There are many things that can cause you to slip over the edge into crisis. Sudden, drastic changes in your life, such as the death of someone close, relationship dysfunction, employment challenges, isolation and personal injury can all be triggers.
Even, unexpected environmental challenges, like a natural disaster, can push you into experiencing a personal crisis.
Whatever the cause, the result is emotional overload and overwhelming feelings of helplessness. Depression, fearfulness, self-doubt and difficulties dealing with everyday life are common signs that you are in crisis.
The extent to which you experience these symptoms is down to the severity of your crisis and your ability to cope with personal difficulties.
Depression – Intense feelings of sadness experienced for long periods of time (weeks, months or years) that exist for no apparent reason.
Frustration – An upset or annoyed feeling caused by being unable to change or do something.
Anxiety – Unexpected feelings of intense fear that cause trembling, sweating and difficulties with breath.
Detachment – A flat, calm sensation even in highly emotional situations.
Unmotivated – Feelings of detachment and an absence of interest or enthusiasm for things.
Self-doubt – Nervous confusion coming from a lack of confidence in your self and your abilities.
Impatience – Restlessness caused by annoyance in things or the actions of others.
Boredom – A frustrated empty feeling stemming from a lack of gratifying stimulation.
Nostalgic – An immersive feeling of happiness mixed with sadness caused by sentimental yearning for what the past.
Grief – Intense feelings of sorrow caused by loss.
Persecution – Annoyance accompanied by a sense of oppression and harassment that causes prolonged sadness and isolation that can escalate to anger and resentment.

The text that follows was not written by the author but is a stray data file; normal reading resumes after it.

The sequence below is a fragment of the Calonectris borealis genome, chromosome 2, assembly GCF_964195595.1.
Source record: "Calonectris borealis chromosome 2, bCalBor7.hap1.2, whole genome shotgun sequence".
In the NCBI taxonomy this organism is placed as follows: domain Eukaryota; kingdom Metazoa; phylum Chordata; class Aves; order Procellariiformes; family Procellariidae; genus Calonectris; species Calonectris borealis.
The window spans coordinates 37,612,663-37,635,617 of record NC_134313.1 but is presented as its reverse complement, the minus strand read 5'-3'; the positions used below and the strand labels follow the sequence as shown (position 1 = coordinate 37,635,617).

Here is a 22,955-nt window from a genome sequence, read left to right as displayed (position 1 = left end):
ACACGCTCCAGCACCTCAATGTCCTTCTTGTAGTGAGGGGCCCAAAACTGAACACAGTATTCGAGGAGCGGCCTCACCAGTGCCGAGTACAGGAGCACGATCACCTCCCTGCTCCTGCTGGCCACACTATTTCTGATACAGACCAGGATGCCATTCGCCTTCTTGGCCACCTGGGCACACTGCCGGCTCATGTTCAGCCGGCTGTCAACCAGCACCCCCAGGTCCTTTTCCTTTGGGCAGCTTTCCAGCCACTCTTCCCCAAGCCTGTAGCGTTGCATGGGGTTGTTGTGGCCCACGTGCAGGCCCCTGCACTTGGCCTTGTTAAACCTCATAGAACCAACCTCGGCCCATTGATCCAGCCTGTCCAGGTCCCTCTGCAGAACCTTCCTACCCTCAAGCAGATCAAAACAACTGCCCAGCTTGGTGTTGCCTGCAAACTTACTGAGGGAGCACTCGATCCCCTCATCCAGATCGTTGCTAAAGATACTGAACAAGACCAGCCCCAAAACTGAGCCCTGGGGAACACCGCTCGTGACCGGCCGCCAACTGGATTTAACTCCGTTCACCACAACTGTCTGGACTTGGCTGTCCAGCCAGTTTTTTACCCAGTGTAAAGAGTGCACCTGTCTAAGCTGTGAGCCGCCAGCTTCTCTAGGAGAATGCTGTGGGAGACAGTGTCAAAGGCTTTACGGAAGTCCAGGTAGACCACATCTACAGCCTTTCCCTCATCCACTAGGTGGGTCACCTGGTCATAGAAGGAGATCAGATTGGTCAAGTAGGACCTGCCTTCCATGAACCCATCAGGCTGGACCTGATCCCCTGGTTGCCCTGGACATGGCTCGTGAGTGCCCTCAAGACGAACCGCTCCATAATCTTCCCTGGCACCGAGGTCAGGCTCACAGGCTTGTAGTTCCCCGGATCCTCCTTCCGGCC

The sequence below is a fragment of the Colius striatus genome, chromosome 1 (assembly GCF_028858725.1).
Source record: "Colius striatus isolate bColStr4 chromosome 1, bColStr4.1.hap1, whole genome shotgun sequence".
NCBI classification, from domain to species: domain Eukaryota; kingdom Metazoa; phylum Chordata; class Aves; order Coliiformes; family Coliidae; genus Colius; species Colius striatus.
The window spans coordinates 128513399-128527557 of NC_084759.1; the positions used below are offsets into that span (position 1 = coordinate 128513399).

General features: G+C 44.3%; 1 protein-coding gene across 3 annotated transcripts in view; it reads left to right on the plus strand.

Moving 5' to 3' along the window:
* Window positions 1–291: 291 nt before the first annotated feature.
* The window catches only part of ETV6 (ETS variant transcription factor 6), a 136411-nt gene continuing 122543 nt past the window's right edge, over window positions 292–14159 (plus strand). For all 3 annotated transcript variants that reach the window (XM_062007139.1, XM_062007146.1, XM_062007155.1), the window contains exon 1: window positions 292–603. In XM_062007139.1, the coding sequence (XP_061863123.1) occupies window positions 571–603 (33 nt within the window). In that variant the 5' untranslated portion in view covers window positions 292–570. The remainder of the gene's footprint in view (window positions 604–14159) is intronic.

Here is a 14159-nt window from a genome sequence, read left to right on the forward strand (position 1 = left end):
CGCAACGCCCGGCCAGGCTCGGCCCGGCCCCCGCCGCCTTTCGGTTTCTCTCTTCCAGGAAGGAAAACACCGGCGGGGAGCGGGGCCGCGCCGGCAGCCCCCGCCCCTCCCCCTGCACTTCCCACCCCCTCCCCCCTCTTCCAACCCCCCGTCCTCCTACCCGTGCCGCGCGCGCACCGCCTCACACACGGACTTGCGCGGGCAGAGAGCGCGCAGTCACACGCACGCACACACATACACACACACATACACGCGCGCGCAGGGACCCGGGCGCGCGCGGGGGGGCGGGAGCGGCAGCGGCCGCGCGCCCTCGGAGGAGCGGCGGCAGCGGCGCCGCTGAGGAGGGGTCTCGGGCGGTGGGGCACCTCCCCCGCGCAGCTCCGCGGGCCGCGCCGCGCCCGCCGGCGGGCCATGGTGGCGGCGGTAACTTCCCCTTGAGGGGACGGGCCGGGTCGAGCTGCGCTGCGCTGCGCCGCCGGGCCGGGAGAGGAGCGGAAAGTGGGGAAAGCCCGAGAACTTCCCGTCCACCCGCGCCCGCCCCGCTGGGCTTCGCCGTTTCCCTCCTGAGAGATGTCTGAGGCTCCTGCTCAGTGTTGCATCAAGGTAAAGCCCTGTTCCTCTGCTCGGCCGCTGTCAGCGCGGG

Irritability – Feeling agitated, upset, moody and easy to anger in stressful situations.
Surrender – An overwhelming feeling of powerlessness that results in giving up even before action is required.
Insomnia – Feeling tired, unrested, lethargic and grumpy due to an inability to fall asleep or stay sleeping.
Trapped – Claustrophobic, helpless feelings caused by a sense of restriction.
Imposter – Strong feelings of trepidation caused by an inability to affirm your accomplishments.
Avoidance – The desire to escape or keep away from restrictions and situations that cause stress.
Isolation – Loneliness, sadness and distress caused by a sense of not fitting in or not belonging.
Unfocused – Intense feelings of confusion and being disorganised accompanied by mental fatigue that makes decision-making difficult.
Paranoia – Intense feelings of fear and anxiety caused by overly exaggerated interpretations of things.
People in crisis are prone to headaches, joint pains, stomach ache, digestive upset and loss of appetite. It is also common for people in crisis to experience fatigue more often and have regular bouts of lethargy.
In a crisis your sense of pain is greater. The same neurotransmitters that send pain signals are triggered by depression and your mood.
A crisis is simply a time of intense difficulty or danger.
Once it was thought that you only have a crisis when you hit “mid-life”.
Today we know that a crisis can happen at any age to anyone for any reason.
Usually, a crisis happens when an individual can’t cope with something that is difficult or dangerous. What is difficult or dangerous is different for each person, making your crisis unique to you.
Having a crisis is often described as feeling like you’ve lost your sense of self and become someone that isn’t you.
As a crisis often takes a while to move beyond, it can be difficult to know when it is over.
One measure for telling when your crisis is over is your ability to laugh at the experience and accept yourself. Self-acceptance and your sense of satisfaction and happiness in life are key.
This eBook has been written to give people who are struggling with unhappiness and trying to move on through a crisis. It contains information about what you can DO to make happy moments.
A crisis happens in stages. First there is an event that triggers the crisis.
Next is an internal processing of the event that causes stress and a sense of being unable to cope. This is followed by the emotional responses.